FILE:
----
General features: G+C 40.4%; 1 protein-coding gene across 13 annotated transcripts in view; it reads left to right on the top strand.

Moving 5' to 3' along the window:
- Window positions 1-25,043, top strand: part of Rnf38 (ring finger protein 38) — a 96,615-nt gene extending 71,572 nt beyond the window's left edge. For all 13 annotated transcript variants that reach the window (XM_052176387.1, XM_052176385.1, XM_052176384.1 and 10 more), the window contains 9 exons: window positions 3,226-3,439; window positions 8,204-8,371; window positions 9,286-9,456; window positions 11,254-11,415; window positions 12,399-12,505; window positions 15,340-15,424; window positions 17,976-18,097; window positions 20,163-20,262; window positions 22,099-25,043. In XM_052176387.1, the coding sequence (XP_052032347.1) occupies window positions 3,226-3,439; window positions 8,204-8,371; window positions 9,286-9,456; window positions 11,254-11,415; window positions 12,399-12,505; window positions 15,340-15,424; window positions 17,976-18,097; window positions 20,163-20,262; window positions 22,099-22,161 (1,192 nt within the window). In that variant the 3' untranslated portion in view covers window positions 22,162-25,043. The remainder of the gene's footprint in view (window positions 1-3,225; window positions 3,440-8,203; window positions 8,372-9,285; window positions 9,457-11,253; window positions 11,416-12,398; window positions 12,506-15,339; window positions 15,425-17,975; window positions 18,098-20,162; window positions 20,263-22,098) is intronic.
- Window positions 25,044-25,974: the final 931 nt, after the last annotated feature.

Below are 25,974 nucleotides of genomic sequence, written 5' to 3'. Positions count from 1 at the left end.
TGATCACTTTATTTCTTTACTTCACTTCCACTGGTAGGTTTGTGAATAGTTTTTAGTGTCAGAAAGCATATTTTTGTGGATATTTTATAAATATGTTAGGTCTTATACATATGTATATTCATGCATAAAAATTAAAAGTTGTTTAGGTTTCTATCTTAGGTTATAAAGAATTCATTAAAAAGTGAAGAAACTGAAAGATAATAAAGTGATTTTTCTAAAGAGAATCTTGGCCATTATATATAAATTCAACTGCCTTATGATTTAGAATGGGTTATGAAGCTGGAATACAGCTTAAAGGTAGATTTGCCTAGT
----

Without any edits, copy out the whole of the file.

General features: G+C 40.4%; 1 protein-coding gene across 13 annotated transcripts in view; it reads left to right on the top strand.

Moving 5' to 3' along the window:
- Window positions 1-25,043, top strand: part of Rnf38 (ring finger protein 38) — a 96,615-nt gene extending 71,572 nt beyond the window's left edge. For all 13 annotated transcript variants that reach the window (XM_052176387.1, XM_052176385.1, XM_052176384.1 and 10 more), the window contains 9 exons: window positions 3,226-3,439; window positions 8,204-8,371; window positions 9,286-9,456; window positions 11,254-11,415; window positions 12,399-12,505; window positions 15,340-15,424; window positions 17,976-18,097; window positions 20,163-20,262; window positions 22,099-25,043. In XM_052176387.1, the coding sequence (XP_052032347.1) occupies window positions 3,226-3,439; window positions 8,204-8,371; window positions 9,286-9,456; window positions 11,254-11,415; window positions 12,399-12,505; window positions 15,340-15,424; window positions 17,976-18,097; window positions 20,163-20,262; window positions 22,099-22,161 (1,192 nt within the window). In that variant the 3' untranslated portion in view covers window positions 22,162-25,043. The remainder of the gene's footprint in view (window positions 1-3,225; window positions 3,440-8,203; window positions 8,372-9,285; window positions 9,457-11,253; window positions 11,416-12,398; window positions 12,506-15,339; window positions 15,425-17,975; window positions 18,098-20,162; window positions 20,263-22,098) is intronic.
- Window positions 25,044-25,974: the final 931 nt, after the last annotated feature.

Below are 25,974 nucleotides of genomic sequence, written 5' to 3'. Positions count from 1 at the left end.
TGATCACTTTATTTCTTTACTTCACTTCCACTGGTAGGTTTGTGAATAGTTTTTAGTGTCAGAAAGCATATTTTTGTGGATATTTTATAAATATGTTAGGTCTTATACATATGTATATTCATGCATAAAAATTAAAAGTTGTTTAGGTTTCTATCTTAGGTTATAAAGAATTCATTAAAAAGTGAAGAAACTGAAAGATAATAAAGTGATTTTTCTAAAGAGAATCTTGGCCATTATATATAAATTCAACTGCCTTATGATTTAGAATGGGTTATGAAGCTGGAATACAGCTTAAAGGTAGATTTGCCTAGT